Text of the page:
He wrote Why Men Are The Way They Are to answer women's questions about men in a way he hoped rang true for the men. He distinguished between what he believed to be each sex's primary fantasies and primary needs, stating that "both sexes fell in love with members of the other sex who are the least capable of loving: women with men who are successful, he asserts that women feel disappointed because, "the qualities it takes to be successful at work are in tension with the qualities it takes to be successful in love." He asserts that men feel disappointed because, "a young and beautiful woman learns more about receiving, not giving, while older and less-attractive women learn more about giving and doing for others, more compatible with

Olav Solgaard

Olav Solgaard is a Professor in the Stanford Department of Electrical Engineering. He was the Director of the Ginzton Lab from 2008 until 2014. Olav Solgaard completed a B. S. Electrical Engineering, from the Norwegian Institute of Technology, Norway in 1981, he completed degrees in Electrical Engineering from Stanford University in 1987 and 1992. Prior to joining Stanford’s Department of Electrical Engineering in 1999, Olav was a faculty member at the University of California, Davis, his work at UC Davis led to the invention of the fiber-optical switch. Solgaard's research is in the areas of semiconductor fabrication techniques. Olav Solgaard has been issued more than 70 patents at time of this version. 2017 - Fellow of the IEEE 2010 - Fellow of the Norwegian Academy of Technological Sciences2008 - Fellow of the Optical Society of America 2008 - Member of the Royal Norwegian Society of Sciences and Letters Stanford profile, Olav Solgaard Google Scholar, Olav Solgaard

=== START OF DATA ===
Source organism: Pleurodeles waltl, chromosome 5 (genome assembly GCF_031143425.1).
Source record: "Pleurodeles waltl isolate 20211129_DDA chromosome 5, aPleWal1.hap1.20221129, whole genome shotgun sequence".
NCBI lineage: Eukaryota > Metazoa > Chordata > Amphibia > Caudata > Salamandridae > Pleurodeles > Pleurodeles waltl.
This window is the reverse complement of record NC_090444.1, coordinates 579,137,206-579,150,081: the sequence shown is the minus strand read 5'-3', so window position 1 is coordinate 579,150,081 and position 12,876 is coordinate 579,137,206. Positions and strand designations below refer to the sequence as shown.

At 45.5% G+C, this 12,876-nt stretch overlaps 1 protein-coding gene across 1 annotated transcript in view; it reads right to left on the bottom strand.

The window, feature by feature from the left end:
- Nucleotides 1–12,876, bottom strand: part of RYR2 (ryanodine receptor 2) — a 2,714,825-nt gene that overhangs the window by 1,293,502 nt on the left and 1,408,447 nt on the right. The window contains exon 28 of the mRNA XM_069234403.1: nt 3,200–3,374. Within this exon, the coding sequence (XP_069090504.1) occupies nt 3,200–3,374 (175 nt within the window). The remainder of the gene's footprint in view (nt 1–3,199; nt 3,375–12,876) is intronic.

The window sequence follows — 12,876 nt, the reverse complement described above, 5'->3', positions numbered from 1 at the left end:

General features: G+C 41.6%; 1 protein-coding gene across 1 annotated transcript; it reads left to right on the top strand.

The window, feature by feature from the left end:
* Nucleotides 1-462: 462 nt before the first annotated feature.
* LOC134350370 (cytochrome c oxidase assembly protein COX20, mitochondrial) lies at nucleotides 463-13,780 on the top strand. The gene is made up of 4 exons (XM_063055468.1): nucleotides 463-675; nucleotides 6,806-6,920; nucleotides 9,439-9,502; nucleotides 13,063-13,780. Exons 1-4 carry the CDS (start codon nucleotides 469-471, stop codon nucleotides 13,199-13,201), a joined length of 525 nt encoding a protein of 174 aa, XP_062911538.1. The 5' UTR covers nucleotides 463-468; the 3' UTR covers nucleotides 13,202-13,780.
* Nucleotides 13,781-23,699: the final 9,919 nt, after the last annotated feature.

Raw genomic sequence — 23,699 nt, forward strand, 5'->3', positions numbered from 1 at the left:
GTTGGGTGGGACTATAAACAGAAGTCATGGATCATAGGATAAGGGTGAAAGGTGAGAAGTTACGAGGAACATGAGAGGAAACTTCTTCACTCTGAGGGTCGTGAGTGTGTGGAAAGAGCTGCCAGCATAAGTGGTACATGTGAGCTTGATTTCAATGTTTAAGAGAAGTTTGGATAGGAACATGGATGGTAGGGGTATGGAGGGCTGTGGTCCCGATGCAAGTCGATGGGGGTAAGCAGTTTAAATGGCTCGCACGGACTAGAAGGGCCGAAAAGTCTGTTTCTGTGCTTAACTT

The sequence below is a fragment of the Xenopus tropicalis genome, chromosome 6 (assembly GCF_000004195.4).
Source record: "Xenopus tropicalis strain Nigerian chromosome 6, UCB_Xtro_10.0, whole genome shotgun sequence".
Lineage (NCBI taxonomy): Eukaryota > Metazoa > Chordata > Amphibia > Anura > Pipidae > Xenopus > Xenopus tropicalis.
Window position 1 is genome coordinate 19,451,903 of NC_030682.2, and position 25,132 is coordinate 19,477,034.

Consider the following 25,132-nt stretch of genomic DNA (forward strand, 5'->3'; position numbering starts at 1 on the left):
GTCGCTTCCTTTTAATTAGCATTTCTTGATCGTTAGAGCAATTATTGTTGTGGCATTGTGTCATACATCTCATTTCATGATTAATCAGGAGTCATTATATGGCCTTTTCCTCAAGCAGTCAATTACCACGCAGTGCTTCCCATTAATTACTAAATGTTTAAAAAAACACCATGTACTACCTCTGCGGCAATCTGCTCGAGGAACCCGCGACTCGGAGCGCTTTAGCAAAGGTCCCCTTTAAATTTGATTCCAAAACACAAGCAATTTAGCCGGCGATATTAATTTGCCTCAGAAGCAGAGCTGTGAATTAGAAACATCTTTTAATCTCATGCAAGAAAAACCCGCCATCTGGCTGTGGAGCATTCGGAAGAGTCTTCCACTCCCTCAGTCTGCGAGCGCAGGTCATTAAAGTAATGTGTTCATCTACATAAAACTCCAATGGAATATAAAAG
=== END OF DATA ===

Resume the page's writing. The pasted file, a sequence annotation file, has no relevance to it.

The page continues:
Tom Roeser